Rainbow To Offer ITV Ads At Upfronts


Cable TV Upfronts 2009: Complete Coverage From Multichannel News

Cablevision Systems and its Rainbow Media programming division said they will offer interactive advertising products and applications to media buyers during this year's upfronts, apparently the first time ITV technology has been incorporated into the upfront selling process.

Agencies and advertisers purchasing upfront inventory from Rainbow's AMC, WE TV, Sundance Channel and IFC networks can now add interactive television applications on Cablevision's systems to their buys. Those enhanced spots would be viewable only by Cablevision's 2.8 million digital TV subscribers in the New York metro area.

Starting in the fourth quarter of 2009, Cablevision will be able to offer advertisers two interactive features -- dubbed Power :30 -- that add overlays to linear TV spots, Cablevision senior vice president of advanced platform sales Barry Frey said.

Telescoping will let a marketer show an overlay on a 30-second spot that triggers direct tune-in to the advertiser's dedicated video-on-demand channel, and "request for information" will allow viewers to generate a prepopulated on-screen RFI form that is sent back to the advertiser.

Cablevision already offers sponsored VOD showcases to marketers including Walt Disney resorts and Mattel, and will be able to offer the telescoping and RFI units later this year, Frey said. "We're starting conversations with advertisers now," he said.

As for how the Cablevision/Rainbow interactive offerings will fit into Canoe Ventures -- the joint venture Cablevision formed with the industry's five other biggest operators -- Frey said: "We fully support Canoe. But at the same time we are leading many efforts in this area."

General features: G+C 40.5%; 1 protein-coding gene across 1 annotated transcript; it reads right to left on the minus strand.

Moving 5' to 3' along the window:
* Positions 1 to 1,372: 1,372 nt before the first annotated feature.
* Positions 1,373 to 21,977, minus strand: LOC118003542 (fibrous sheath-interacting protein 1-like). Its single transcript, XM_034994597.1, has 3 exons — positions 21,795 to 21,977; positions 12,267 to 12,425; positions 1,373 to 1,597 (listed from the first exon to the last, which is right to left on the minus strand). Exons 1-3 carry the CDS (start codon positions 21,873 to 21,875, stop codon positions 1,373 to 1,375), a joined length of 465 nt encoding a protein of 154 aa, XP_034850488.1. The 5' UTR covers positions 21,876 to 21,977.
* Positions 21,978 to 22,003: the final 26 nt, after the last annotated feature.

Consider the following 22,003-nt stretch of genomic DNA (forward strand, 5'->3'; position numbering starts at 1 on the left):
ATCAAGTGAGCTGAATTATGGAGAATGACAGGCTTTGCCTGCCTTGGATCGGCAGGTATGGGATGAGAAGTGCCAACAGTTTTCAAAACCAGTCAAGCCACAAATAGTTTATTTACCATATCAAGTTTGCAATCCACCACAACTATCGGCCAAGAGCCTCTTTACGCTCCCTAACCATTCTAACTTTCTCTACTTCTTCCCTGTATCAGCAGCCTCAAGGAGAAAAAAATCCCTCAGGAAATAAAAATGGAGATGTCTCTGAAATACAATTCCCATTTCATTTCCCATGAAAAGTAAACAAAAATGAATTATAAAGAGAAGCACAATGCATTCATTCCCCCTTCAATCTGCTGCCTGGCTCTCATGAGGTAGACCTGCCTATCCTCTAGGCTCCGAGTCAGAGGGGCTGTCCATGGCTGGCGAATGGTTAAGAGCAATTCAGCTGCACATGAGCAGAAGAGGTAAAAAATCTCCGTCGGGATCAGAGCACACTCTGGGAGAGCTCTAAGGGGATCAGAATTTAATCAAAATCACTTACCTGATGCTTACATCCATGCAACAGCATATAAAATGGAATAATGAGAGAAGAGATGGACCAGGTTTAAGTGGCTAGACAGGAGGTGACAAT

Industry observers believe 2009 is the year interactive TV, after many false starts, will finally take hold in a large numbers. One big driver is that Canoe is pushing operators to standardize on CableLabs' Enhanced Binary Interchange Format (EBIF), which allows ITV applications to run across virtually any digital cable set-top in use.

Cablevision and Rainbow's enhanced-advertising features will be sold on "an agency-by-agency deal," Frey said. He added that none of the products will be sold on a per-click basis.

Cablevision has "no vision at the moment to offer these specific capabilities" to programmers other than the four Rainbow networks, he added.

The MSO is developing the RFI and telescoping interactive capabilities in-house, to run natively on Cisco's Scientific Atlanta set-top platform. Frey said Cablevision's interactive-advertising platform initially will not be based on EBIF, but eventually will migrate to comply with the specification.

In Cablevision's implementation, the RFI feature prepopulates a customer's name and address in an on-screen form and - with the subscriber's permission - is sent directly to the advertiser for fulfillment via postal mail. Viewers also can opt to have information e-mailed to them if they have provided their e-mail address.

In addition, Cablevision will offer a "click to call" feature, which lets a viewer request that a telemarketer call them at home within five minutes to provide more information.